Security is different in the Mobile First era. We live in a time where it’s assumed everyone has a mobile phone and that it is “smart”, meaning internet-aware, email-connected, and remote control capable. We carry more computing power in our pockets than was used to put Neil Armstrong on the moon.
With smartphones, information technology has been consumerized and data lives everywhere. Personal and business applications and data coexist on the same device. And, because possession of these devices usually equals control of device content, our risk of losing confidentiality, privacy and security has never been greater than now, in the Mobile First era.
Being smart about our smartphones includes realizing that attacks can come from more directions, or vectors, than any other technology we possess. First, let’s look at some of the attack vectors, vector meaning approach used or vulnerability exploited to gain access. Just as an airplane vectors in for landing, multiple vectors to your smartphone are available to cybercriminals.
Smartphones Attack Vectors
Small and handheld
Thus, much more susceptible to loss or theft.
- A Harris Interactive poll found that 1 in 5 consumers had a smartphone lost or stolen in the past year.
Your smartphone is built to connect easily. Connectivity is the reason you have it.
- Your smartphone connects using WiFi and/or Bluetooth technology.
- Unless you have a specific reason for a specific period of time, Bluetooth should be off. Bluetooth is like the single guy at the bar, broadcasting continually “Hey, I’m available”. It advertises your phone as available for two-way connections.
- In our search to be always-on and avoid using our data plans, we look for WiFi networks. The problem is, many of these are unsecured with unknown service providers. Yet we connect and send secured information over them. Hackers make it a point to stake out public places such as airports and coffee shops, broadcast networks usually with names like “Free WiFi”, and hijack your connection.
We decide we still like our phone but not our carrier.
- So we “jailbreak” from our carrier to move to a new plan.
- The problem is we are also breaking the phone’s security model. In addition to removing the phone from security updates, phones from the same manufacturer have the same default user ID and password. These credentials are exposed on jailbroken phones. For example, all IPhones have the same user ID that provide hackers access to everything on the phone.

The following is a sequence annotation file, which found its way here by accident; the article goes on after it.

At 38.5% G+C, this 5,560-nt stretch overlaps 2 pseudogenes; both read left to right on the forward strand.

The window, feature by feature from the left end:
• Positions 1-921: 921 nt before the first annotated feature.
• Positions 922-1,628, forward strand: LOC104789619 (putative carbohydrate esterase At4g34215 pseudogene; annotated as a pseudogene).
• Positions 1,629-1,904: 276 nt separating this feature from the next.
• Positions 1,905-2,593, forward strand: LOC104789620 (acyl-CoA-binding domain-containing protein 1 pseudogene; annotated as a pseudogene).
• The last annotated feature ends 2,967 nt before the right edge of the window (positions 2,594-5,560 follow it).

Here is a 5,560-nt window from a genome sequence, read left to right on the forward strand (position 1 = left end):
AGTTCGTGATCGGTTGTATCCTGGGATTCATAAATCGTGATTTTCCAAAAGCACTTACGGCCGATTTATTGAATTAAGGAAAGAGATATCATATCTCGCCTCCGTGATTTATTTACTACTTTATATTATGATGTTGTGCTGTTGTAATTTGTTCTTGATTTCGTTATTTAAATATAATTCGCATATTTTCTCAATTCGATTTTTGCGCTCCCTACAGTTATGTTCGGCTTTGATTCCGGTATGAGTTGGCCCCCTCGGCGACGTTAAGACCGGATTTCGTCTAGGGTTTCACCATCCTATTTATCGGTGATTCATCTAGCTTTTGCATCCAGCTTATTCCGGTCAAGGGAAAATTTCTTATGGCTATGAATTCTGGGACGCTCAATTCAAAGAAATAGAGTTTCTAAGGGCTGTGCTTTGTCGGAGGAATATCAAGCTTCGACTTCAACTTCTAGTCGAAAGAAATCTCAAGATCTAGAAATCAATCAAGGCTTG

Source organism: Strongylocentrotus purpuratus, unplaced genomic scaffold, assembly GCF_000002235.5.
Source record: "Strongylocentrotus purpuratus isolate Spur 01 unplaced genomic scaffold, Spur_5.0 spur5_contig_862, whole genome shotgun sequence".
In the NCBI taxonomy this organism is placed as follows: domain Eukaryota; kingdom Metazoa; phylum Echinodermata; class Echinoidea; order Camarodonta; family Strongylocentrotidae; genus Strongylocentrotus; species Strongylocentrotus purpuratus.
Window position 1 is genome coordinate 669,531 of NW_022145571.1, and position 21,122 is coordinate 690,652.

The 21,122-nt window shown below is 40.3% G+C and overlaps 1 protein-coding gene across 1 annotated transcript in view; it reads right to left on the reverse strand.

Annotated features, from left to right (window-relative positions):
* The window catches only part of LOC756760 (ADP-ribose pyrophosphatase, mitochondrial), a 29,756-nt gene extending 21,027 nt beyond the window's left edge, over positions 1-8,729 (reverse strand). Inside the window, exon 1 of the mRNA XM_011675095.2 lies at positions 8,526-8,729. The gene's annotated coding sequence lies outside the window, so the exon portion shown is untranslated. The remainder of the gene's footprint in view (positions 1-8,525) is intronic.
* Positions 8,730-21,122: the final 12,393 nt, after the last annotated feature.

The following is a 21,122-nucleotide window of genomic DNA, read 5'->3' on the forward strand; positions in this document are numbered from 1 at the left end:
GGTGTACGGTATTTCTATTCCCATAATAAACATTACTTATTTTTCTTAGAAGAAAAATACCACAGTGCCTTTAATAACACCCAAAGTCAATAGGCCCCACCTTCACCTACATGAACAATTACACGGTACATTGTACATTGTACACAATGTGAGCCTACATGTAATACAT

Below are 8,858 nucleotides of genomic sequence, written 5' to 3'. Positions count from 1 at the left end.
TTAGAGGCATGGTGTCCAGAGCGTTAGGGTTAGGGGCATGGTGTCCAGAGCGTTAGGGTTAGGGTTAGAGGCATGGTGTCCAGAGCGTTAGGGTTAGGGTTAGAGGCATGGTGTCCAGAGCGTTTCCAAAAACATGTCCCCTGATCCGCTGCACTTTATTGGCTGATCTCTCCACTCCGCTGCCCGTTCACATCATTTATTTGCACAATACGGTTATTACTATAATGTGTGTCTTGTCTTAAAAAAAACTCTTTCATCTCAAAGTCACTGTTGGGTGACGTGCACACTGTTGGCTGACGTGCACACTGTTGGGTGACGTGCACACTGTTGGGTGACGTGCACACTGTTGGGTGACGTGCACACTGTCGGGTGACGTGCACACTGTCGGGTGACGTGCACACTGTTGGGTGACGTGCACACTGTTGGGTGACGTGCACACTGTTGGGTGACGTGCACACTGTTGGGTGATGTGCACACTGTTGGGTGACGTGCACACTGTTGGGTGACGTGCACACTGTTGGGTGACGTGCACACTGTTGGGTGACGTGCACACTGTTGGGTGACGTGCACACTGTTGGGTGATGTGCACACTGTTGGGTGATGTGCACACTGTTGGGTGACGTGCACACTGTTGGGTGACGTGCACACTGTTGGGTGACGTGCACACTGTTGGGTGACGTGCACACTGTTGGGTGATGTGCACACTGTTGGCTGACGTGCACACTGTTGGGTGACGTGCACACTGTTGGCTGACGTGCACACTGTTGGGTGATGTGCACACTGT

- Going back to the “Free Wifi” network above, hackers look for jailbroken phones by trying the universal user account on every device they find.
Smartphones contain confidential data that can be pirated:
- To cloud services using copy, paste and forwarding functions
- Using the phone’s camera, or another phone, to take screenshots
Not all apps are what they say they are or disclose what they do.
- Some simply pirate your personally identifiable information for a hacker’s own use.
- Others provide your PII and location history to third parties without your permission. Which may explain why the birds are angry.
Smart Tips for your Smartphone
Record Your Phone Information
Send yourself a screenshot of your IMEI or MEID and serial number, and save this somewhere other than on your phone. This information is usually found on the About screen in your phone’s settings.
Be Aware Of Your Surroundings
Many mobile device thefts are crimes of opportunity. Using your device in public, particularly public transit, or leaving it out makes it an easy target for a grab and run thief. If you’re on a train or bus, put your phone down or away when the doors are open.
Don’t Let Someone Borrow Your Phone
This is a variation of the above. If someone asks to borrow your phone to make a quick call, be prepared to chase them.
Treat Your Phone Like Money
Exercise the same care with your phone you would with a $100 bill. You probably would not leave $100 at your table, or ask a stranger to watch it, while you retrieve your coffee order. The personal and financial data and account credentials on your phone are worth more than $100.
Report Mobile Device Thefts Immediately
To your carrier, local law enforcement, and the help desk (if your phone has access to firm technology).
Make sure your phone has a PIN and screen lock timer set.
We enforce these settings on phones accessing firm technology. These safeguards should be in place on all your mobile devices.
Use Security Apps
Apps like Find My Phone, Absolute LoJack and Lookout can help you locate, lock, and erase lost or stolen phones. Some apps guarantee recovery, allow you to set an alarm on the phone, or take a picture of the thief. Antivirus apps are also available and recommended for most phone models.
Regularly back up photos and personal data.
Back up photos, videos, contacts and other data you’d like to retain if your device is lost to USB drives or cloud storage like IPhone. Your smartphone probably has this service already installed. Most can be configured for automatic backups.
If you have a security app or a firm-managed phone and regular backups, erase it when you lose possession of it. If your phone is firm-managed, contact the help desk. An engineer will be assigned to remove your firm information and credentials. The longer your phone remains unrecovered, the greater your risk of financial and personal information loss. Remember, device possession almost always means control of the phone’s contents.